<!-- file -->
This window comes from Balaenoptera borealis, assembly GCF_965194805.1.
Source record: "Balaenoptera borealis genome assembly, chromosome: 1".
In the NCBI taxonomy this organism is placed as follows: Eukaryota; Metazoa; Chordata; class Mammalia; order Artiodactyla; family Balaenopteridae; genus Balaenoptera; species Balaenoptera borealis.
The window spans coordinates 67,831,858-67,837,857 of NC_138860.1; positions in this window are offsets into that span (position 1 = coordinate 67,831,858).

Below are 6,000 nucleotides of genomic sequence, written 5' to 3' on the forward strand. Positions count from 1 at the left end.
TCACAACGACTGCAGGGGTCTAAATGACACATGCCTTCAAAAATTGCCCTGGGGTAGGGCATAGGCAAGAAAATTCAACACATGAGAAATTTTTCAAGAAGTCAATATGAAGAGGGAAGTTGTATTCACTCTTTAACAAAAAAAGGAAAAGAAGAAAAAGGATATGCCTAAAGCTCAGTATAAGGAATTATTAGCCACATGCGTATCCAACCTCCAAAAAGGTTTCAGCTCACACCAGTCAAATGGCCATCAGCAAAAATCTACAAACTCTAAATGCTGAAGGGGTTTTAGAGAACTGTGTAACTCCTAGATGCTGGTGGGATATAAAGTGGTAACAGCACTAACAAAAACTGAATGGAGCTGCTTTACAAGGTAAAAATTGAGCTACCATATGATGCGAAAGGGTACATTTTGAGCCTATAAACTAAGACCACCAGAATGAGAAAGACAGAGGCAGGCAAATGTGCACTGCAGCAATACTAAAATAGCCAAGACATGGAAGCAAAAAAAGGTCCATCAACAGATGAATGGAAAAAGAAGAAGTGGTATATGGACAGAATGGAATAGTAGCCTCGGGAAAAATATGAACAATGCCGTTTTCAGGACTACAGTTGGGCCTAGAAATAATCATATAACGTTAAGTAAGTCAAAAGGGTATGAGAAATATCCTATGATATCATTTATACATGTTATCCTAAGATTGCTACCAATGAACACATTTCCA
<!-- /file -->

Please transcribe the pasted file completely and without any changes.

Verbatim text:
This window comes from Balaenoptera borealis, assembly GCF_965194805.1.
Source record: "Balaenoptera borealis genome assembly, chromosome: 1".
In the NCBI taxonomy this organism is placed as follows: Eukaryota; Metazoa; Chordata; class Mammalia; order Artiodactyla; family Balaenopteridae; genus Balaenoptera; species Balaenoptera borealis.
The window spans coordinates 67,831,858-67,837,857 of NC_138860.1; positions in this window are offsets into that span (position 1 = coordinate 67,831,858).

Below are 6,000 nucleotides of genomic sequence, written 5' to 3' on the forward strand. Positions count from 1 at the left end.
TCACAACGACTGCAGGGGTCTAAATGACACATGCCTTCAAAAATTGCCCTGGGGTAGGGCATAGGCAAGAAAATTCAACACATGAGAAATTTTTCAAGAAGTCAATATGAAGAGGGAAGTTGTATTCACTCTTTAACAAAAAAAGGAAAAGAAGAAAAAGGATATGCCTAAAGCTCAGTATAAGGAATTATTAGCCACATGCGTATCCAACCTCCAAAAAGGTTTCAGCTCACACCAGTCAAATGGCCATCAGCAAAAATCTACAAACTCTAAATGCTGAAGGGGTTTTAGAGAACTGTGTAACTCCTAGATGCTGGTGGGATATAAAGTGGTAACAGCACTAACAAAAACTGAATGGAGCTGCTTTACAAGGTAAAAATTGAGCTACCATATGATGCGAAAGGGTACATTTTGAGCCTATAAACTAAGACCACCAGAATGAGAAAGACAGAGGCAGGCAAATGTGCACTGCAGCAATACTAAAATAGCCAAGACATGGAAGCAAAAAAAGGTCCATCAACAGATGAATGGAAAAAGAAGAAGTGGTATATGGACAGAATGGAATAGTAGCCTCGGGAAAAATATGAACAATGCCGTTTTCAGGACTACAGTTGGGCCTAGAAATAATCATATAACGTTAAGTAAGTCAAAAGGGTATGAGAAATATCCTATGATATCATTTATACATGTTATCCTAAGATTGCTACCAATGAACACATTTCCA